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Greece gets closer to brink of bankruptcy
Started:January 15th, 2012 (04:41 PM) by kbit Views / Replies:536 / 0
Last Reply:January 15th, 2012 (04:41 PM) Attachments:0

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Greece gets closer to brink of bankruptcy

Old January 15th, 2012, 04:41 PM   #1 (permalink)
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Greece gets closer to brink of bankruptcy

Three months of negotiations ground to a halt on Friday night, amid a wave of downgrades by ratings agency Standard & Poor’s aimed at a clutch of European countries, including France.

The unexpected breakdown in talks between Greece and its private-sector creditors has taken the country a step closer to bankruptcy after a failure to sign up lenders to a voluntary and “orderly” 50pc haircut to their holdings.

Greece’s finance minister Evangelos Venizelos said talks would resume on Wednesday to “bridge differences” but insiders remained sceptical that a deal could be stitched at such a late stage.

The clock is ticking for Greece, as a deal must be reached before March 20, when the country is due to receive a further €130bn (£107bn) bail-out tranche from the International Monetary Fund and must make a key €14.5bn bond payment.

The problem centres on the difference between lenders agreeing to a “voluntary” and orderly default – which would mean swapping into bonds with a lower value – and lenders refusing terms, which would cause a default.

This type of “credit event” would trigger billions of insurance claims through credit default swaps (CDS), insurance policies taken out to protect investors in the event of a default

The problem is that, of the €315bn of Greek debt outstanding, only €7.8bn is covered by Greek CDS. The vast majority of Greek debt is held by European banks, which have little insurance on their exposure.

Most Greek CDS are held by hedge fund managers – accused by Germany and France of financially benefiting from sovereign woes. Some claim that hedge fund managers would benefit from a default, with Europe’s banks being the losers.

In October last year, the framework of the Greek creditor deal emerged after a late night finance ministers’ meeting. Greek officials and the nation’s creditors agreed in principle to implement a 50pc cut in the face value of Greek debt, with a goal of reducing Greece’s borrowings to 120pc of GDP by 2020.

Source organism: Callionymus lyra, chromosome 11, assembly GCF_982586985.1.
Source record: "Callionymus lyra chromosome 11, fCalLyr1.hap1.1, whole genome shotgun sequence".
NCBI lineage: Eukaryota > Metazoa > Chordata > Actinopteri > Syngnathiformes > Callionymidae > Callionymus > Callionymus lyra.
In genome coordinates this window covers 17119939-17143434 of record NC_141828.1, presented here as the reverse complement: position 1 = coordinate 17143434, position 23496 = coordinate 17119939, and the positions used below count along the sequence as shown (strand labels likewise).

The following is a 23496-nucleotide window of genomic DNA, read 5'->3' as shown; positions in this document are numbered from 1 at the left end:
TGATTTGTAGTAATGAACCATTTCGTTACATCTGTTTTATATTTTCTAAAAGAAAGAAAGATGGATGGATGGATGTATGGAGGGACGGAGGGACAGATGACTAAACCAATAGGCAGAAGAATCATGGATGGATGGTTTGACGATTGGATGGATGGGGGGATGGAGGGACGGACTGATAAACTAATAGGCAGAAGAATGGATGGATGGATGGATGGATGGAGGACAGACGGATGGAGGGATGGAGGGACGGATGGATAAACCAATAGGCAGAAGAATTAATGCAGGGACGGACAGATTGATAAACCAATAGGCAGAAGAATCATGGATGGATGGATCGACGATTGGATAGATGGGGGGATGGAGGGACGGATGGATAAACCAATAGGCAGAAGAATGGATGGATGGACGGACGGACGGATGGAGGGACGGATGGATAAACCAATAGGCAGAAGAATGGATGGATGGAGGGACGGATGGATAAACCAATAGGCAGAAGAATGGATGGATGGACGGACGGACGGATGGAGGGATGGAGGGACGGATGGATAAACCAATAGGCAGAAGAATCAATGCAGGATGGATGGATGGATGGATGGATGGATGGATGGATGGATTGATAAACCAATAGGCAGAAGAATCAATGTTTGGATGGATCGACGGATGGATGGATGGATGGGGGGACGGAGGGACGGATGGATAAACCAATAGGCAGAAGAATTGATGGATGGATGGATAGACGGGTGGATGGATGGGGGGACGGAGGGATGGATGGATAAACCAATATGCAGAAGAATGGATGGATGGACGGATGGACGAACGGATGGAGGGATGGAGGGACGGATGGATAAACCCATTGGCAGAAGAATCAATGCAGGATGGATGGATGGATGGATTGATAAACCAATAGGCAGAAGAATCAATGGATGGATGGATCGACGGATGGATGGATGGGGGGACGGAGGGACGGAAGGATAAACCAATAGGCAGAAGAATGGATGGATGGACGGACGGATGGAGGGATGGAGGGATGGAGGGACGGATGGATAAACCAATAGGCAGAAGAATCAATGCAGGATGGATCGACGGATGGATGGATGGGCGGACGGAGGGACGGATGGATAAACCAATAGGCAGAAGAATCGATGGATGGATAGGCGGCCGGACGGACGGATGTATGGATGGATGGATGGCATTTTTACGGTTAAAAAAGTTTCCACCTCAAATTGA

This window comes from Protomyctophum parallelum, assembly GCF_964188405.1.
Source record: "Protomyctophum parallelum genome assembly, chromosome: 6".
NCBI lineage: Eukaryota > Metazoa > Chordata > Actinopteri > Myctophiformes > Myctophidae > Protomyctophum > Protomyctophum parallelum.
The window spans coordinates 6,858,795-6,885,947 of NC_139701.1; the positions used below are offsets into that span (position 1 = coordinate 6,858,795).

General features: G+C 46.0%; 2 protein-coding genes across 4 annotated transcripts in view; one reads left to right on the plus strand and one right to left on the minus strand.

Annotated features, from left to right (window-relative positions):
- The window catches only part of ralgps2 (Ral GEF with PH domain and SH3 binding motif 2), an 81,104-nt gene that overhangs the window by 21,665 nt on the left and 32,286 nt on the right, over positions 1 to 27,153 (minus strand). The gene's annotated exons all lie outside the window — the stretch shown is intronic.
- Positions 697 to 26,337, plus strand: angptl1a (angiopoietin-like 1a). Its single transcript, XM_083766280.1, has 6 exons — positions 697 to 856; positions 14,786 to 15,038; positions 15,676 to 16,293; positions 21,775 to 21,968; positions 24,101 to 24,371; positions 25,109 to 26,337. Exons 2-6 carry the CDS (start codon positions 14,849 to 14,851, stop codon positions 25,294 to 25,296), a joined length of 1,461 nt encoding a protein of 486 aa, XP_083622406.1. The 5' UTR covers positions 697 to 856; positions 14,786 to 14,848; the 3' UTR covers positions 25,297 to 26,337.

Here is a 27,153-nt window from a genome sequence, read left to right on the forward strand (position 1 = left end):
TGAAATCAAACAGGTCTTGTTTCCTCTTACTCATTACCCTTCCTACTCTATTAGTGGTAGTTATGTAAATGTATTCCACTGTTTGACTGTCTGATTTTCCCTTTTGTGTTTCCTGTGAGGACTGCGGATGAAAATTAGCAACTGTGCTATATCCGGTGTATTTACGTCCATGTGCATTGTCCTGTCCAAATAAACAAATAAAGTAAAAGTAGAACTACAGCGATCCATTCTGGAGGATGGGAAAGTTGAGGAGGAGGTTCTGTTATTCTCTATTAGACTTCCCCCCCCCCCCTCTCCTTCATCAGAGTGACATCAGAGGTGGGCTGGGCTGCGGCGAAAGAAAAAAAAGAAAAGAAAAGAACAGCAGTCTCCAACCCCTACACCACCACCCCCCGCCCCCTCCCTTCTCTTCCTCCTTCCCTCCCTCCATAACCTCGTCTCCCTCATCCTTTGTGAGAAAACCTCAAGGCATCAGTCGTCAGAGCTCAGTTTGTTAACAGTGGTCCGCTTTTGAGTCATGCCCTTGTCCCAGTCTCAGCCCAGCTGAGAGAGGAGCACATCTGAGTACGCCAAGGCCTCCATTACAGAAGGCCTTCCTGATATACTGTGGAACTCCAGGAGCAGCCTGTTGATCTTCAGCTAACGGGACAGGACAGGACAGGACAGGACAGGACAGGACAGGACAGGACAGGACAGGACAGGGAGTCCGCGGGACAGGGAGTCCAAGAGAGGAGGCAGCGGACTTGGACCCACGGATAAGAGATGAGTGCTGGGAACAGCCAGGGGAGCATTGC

On Friday evening, the Washington-based Institute of International Finance (IIF), which represents bondholders, said that talks had not produced a “constructive consolidated response by all parties”. The IIF had aimed to implement a swap into new bonds this month. But the two sides still have to agree on the coupon and maturity of the new bonds to determine losses for investors.

The breakdown in talks has been described as “catastrophic” by insiders, who say the repercussions of a default would be felt not just by Greece but by all of Europe.

The bond-swap deal, which aims to cut Greece’s debt pile by €100bn (£82bn), is part of the condition for freeing up €130bn of further rescue funds for the near-insolvent nation. Greece’s credit rating did not change on Friday in S&P’s review of eurozone countries, as it is already considered to be deep into “junk” status.

Lucas Papademos, the Greek prime minister, said the new aid package and bondholder talks were linked and each needed to succeed for Greece to survive. “Neither deal can stand on its own. One is a condition for the other,” he said in a speech on Friday night.

“We are fully aware of how critical the situation is. Until these negotiations are completed, we face dire economic dangers.”

However, Mr Venizelos last week insisted that the threat of a disorderly default could be averted within weeks and that bond swap negotiations could yet be salvaged.

Greece gets closer to brink of bankruptcy - Telegraph

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